FORMER STUDENT OF CARRUTH SCHOOL, OSAGE, WRITES INTERESTINGLY OF THE PAST
I just can't resist the temptation to add a considerable bit to the write-up of the old Osage days (see Osage Then and Now), if you will please allow.
I attended the Major Carruth School from the day it opened (Fall of 1874) to its close, June. 1879. The school was patronized within a radius of one hundred miles. Most. homes housed the boarders; Major Carruth kept many of them. Major Carruth was a high-toned and cultivated christian gentleman, an elder in the Presbyterian Church. He was a splendid disciplinarian and taught many fine and valuable rules for life. He came to Osage direct from Clinton, De Witt county, where for six years he taught school right in the midst of the celebrated Taylor and Sutton vendetta. When he arrived there he was called upon by each of these factions and commanded to join them. He refused. He told them he had come there to teach school, not to fight. He had children of each faction in the school. One of the armed factions demanded of him that he not use corporal punishment on their children. This he refused to concede. Major Carruth never spared the rod in any case where it was needed.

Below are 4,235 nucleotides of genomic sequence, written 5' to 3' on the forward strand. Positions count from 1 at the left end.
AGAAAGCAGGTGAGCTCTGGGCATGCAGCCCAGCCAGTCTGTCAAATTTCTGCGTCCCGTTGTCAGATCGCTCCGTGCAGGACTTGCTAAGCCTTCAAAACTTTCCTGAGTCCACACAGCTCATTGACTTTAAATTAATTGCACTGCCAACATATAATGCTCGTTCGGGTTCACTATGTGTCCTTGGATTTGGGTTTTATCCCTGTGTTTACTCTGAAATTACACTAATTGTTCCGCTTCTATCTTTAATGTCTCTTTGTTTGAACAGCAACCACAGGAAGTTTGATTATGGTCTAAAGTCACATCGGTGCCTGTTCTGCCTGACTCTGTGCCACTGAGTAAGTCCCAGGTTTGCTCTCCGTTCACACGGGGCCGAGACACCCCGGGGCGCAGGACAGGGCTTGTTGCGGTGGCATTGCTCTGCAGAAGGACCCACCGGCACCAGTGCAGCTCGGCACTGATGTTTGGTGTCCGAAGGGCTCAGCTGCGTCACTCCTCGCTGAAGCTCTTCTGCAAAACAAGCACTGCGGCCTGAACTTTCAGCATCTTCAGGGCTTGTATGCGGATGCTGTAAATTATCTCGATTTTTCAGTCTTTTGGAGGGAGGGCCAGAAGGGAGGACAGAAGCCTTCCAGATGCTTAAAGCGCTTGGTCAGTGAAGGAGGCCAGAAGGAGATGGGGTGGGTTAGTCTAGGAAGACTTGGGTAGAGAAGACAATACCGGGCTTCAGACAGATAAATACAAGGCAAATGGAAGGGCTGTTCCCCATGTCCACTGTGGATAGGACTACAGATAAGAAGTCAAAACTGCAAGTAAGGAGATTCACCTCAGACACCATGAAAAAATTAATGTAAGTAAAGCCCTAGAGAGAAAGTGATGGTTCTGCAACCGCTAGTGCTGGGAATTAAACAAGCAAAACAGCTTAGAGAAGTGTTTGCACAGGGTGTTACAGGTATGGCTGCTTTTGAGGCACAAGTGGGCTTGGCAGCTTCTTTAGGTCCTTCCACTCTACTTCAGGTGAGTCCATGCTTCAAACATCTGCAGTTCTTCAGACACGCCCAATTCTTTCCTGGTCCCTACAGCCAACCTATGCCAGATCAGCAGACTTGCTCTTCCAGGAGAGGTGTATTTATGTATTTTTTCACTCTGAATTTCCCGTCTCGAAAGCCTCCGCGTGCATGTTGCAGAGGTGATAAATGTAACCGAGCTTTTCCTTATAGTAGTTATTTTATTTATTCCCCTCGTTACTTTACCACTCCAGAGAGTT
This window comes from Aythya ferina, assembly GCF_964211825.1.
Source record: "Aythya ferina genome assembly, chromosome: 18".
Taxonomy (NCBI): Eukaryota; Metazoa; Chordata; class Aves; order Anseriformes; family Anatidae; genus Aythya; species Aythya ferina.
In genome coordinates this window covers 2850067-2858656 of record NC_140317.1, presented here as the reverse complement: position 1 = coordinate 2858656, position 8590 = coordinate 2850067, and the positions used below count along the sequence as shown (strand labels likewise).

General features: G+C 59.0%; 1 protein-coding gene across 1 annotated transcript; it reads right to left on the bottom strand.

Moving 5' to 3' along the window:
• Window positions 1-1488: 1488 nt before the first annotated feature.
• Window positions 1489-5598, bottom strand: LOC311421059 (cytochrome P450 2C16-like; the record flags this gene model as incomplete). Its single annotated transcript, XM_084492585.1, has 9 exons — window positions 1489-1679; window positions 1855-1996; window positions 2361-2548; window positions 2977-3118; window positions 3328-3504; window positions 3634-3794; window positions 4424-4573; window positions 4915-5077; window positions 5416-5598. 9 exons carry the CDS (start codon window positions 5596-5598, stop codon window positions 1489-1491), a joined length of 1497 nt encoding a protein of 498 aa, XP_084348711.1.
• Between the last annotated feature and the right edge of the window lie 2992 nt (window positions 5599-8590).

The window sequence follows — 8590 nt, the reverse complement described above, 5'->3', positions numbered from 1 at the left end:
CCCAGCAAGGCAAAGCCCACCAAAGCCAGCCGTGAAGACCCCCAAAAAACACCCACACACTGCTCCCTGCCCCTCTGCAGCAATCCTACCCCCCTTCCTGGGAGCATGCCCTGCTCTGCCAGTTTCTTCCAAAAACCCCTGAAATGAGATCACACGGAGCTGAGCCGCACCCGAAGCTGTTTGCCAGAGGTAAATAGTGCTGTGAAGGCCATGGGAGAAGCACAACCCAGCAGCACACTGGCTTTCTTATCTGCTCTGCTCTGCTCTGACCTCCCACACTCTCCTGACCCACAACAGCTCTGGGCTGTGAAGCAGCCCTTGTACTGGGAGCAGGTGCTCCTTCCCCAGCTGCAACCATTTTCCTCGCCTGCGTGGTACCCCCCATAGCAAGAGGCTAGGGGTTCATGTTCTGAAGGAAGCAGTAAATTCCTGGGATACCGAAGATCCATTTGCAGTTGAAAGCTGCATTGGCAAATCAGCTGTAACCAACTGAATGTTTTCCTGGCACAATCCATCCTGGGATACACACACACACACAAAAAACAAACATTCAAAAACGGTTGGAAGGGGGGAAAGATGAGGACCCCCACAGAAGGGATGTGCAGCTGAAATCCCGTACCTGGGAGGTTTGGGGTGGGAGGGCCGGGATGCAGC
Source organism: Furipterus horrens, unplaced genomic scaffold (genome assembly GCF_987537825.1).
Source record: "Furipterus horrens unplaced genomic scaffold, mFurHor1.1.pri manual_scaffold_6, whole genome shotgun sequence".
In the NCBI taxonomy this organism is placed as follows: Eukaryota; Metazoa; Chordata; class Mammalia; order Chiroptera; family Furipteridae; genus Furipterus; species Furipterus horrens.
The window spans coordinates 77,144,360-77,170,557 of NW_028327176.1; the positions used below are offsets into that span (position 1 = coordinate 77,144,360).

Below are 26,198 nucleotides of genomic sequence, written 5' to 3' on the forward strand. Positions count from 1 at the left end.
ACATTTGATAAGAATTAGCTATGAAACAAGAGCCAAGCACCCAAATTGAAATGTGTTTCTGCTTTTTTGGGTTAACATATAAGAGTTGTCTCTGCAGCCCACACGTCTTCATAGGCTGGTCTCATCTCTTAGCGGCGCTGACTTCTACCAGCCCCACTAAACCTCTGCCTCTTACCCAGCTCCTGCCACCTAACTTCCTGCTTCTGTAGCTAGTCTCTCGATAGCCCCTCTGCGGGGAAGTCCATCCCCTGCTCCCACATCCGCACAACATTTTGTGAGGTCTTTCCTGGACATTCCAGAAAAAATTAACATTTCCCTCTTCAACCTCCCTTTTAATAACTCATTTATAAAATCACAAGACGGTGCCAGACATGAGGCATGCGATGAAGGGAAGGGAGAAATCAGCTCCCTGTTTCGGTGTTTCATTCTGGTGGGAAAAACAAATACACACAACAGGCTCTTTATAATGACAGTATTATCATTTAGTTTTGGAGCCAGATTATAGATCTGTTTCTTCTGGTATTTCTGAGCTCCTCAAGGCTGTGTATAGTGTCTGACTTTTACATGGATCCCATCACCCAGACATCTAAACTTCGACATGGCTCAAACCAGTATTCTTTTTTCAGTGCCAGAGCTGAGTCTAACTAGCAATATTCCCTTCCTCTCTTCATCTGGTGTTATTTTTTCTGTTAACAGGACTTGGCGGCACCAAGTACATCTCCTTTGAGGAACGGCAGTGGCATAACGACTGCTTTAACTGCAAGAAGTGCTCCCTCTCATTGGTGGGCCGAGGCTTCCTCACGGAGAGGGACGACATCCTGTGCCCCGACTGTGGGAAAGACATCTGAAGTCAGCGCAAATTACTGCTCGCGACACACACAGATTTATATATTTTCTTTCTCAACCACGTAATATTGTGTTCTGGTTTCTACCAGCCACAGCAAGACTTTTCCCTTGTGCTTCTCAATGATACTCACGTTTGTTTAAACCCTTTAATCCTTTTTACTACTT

The Major Carruth home at Osage was a two-story house and was originally the McClellan store, and afterwards the Burford & Hartfield store, in which was the postoffice. The upper story at that time was occupied by the Masonic Lodge. I can remember seeing the window panes painted blue to keep out the view. The Colquest home was, at the time of the school, called “the Manse", and was occupied by Dan Monroe, father of Sam Monroe. who married Miss Nettle Little of Columbus, and who now lives in Houston. Afterwards the house was occupied by the Keenan[sic] family for years.
One of the regular preachers at the annual camp meeting was "Old Brother" Wesley (nicknamed "Cedar-Top" -he had dark red hair) Smith, who lived a few miles north and was pastor of the Methodist Church at Osage. He had been an early-day militant circuit rider--a most Godly man. I can see him now as he held up his arms to pronounce the benediction at the regular weekly morning service.
The curriculum of the Major Carruth School was the best selected of any I have ever known. It included Webster's Blue Back Spelling Book, all the McGuffey's Readers, history, geography. grammar, rhetoric, elementary and higher mathematics and Latin. It was the only school I ever heard of in which mental arithmetic was taught--a most healthy and highly profitable mental exercise. When you finished that course you knew something--far more than the present day high school graduate--and it stuck to you through life. It would be an ideal course of instruction for our present day CCC boys.